Monday, June 6, 2011

Anger in the personality

Two ways of incorporating personality factors about anger

Injunctions - early decisions by the child (Child ego state)
Parent communicates to the child in some form that it is not OK to feel and/or express anger. As the young child has no Adult or Parent ego state it accepts the message in its Little Professor ego state, (The Adult in the Child ego state (A1)). 1. The child hears the parental directive in its A1
2. The youngster also listens to its own feelings (provided by the C1) as a reaction to the directive .
3. The young child makes its early decision based on these two bits of information and stores that decision in the P1.

Don't be angry decision

Modelling based Don’t be angry injunction (Parent ego state)
As the child grows it begins to store modelling in its Parent ego state in a very rudimentary form. These can never be fully expressed in a grown up way until the Parent ego state gains maturation in the teenage years. The young girl will model on mother and if mother has a strong aversion to expressing or feeling anger the daughter will model that and incorporate it into her own Parent ego state.

Modelled don't be angry

The more the Child ego state decisions are consistent with the Parent ego state modelling the stronger the influence in the personality. At times they will be consistent and at other times they can be direct opposites. Consider this example. Johnny gets angry and hits his sister on the head with a piece of wood. On seeing this mother approaches Johnny angrily. With a raised angry voice she smacks Johnny on the back side and tells him not to hit his sister.

Johnny thinks in his A1 ego state. I was angry, that made mother very frightening to me and I got hit so I decide, “Don’t feel angry”. (Child ego state)

At the same time Johnny models on mother’s anger and her expression of that anger by hitting. (Parent ego state)

Thus the Child decisions about anger and the Parent modelling about anger are contradictory.


Problems with feeling and expressing anger

Starting with the most serious psychopathology moving to the least.

1. Don’t be sane. This person does not even acknowledge that a event has occurred that one could feel about. One may have been put down or say ridiculed and the individual does not even recognise that the event has occurred. The Adult ego state is so dysfunctional the facts of the situation are not recognised or comprehended.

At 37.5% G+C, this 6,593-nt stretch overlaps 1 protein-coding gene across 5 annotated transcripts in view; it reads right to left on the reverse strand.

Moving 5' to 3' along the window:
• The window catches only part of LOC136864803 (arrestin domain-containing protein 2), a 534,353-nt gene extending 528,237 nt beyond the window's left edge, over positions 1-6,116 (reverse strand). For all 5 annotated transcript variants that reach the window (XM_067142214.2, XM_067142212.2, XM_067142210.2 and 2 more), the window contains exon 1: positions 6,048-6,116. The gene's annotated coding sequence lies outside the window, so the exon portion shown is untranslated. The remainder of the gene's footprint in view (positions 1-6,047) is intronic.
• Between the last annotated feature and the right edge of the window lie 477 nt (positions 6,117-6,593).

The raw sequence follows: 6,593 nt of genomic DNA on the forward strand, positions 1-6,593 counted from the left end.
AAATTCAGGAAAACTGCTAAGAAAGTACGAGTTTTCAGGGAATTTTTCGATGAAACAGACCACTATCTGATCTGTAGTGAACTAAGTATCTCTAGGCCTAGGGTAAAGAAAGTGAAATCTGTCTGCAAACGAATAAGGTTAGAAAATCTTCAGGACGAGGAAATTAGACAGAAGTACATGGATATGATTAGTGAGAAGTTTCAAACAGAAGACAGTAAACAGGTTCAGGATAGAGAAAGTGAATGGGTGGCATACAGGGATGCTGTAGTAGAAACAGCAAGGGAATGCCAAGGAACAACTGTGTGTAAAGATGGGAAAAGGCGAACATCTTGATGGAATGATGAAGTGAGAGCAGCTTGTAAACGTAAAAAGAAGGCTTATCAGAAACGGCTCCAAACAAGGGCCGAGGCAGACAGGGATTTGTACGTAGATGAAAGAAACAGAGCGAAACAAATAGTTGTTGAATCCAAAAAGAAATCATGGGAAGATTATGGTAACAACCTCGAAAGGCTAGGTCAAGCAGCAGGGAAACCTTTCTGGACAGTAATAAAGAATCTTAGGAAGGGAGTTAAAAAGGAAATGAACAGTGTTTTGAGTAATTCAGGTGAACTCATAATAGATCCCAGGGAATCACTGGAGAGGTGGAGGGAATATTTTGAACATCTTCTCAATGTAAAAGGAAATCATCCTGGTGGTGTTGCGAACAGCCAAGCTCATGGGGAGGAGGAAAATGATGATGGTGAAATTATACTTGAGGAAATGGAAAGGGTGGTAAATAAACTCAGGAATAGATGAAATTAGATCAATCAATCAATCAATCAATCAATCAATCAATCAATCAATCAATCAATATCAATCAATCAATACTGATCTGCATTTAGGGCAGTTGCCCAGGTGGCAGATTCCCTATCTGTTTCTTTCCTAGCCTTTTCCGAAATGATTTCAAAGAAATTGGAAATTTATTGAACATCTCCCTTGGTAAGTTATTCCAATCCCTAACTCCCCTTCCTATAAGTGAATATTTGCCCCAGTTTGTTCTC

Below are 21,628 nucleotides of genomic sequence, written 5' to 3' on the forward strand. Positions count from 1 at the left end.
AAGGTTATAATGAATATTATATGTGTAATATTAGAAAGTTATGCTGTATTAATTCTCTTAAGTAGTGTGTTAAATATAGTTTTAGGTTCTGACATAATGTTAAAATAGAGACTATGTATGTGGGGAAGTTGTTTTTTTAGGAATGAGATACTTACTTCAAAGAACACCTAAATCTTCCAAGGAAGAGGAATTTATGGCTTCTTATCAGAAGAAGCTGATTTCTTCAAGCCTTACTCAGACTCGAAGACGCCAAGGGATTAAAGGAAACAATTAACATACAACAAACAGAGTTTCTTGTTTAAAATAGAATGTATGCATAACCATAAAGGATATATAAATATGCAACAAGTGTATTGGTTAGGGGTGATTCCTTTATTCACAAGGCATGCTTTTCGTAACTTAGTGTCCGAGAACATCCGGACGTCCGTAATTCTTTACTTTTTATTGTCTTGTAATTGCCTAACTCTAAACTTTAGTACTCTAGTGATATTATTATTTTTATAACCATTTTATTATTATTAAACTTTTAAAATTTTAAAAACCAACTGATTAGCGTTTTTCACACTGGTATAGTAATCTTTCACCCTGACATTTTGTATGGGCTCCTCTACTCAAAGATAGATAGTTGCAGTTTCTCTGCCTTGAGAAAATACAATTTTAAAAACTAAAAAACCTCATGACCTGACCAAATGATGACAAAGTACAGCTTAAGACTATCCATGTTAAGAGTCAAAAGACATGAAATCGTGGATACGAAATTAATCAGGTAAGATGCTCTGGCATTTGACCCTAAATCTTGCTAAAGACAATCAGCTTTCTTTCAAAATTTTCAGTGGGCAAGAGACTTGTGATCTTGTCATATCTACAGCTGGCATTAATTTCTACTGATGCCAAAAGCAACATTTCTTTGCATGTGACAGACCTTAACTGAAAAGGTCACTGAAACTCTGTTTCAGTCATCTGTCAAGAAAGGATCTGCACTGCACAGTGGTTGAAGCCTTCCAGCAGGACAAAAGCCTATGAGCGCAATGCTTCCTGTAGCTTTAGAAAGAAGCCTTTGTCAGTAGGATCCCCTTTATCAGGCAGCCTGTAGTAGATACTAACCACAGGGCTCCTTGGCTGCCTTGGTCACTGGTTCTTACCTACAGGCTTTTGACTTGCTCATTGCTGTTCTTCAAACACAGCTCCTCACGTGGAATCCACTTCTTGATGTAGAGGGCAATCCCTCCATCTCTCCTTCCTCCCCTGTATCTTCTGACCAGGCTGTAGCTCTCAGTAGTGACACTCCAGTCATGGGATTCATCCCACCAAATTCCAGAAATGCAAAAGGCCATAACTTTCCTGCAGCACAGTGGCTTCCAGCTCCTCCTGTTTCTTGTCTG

2. Don’t feel. This person recognises that an event has occurred but does not feel anything in response to it. Person gets their wallet stolen but has no feelings about it.

3. Don’t feel X, feel Y. Person acknowledges the event, has a feeling in response to the event but it is not the appropriate feeling. Instead of feeling angry at being unjustly criticised the person feels scared or embarrassed. Women will often feel scared instead of angry and men will often feel anger instead of scared.

4. Don’t express your feelings. This person acknowledges an event has occurred, feels the appropriate feeling about it, but does not express the feeling.

5. Feel X, but express Y. This person acknowledges an event has occurred, feels the appropriate feeling about it, expresses the feeling but it is the inappropriate feeling. The woman who feels angry and then cries, the man who feels sad but shows anger

(Ref: Treatment of character)



  1. Ooooh, what a great post. Good for you for really understanding all of these points. You might (or might not) be surprised at how many therapists claim to understand these ideas, yet I'm sure they could never articulate them as you have done. And so they cannot practice them. It is not rare for a therapist to find out a client's feelings about something and then try to 'trick' the client into falsely substituting a more 'socially acceptable' feeling (or one that would make the therapist feel better and less in danger from his or her own stifling inner parent). Good job here, Tony.

  2. Thanks for your comments Anon.

    As you note "No go" zones are interesting things for therapists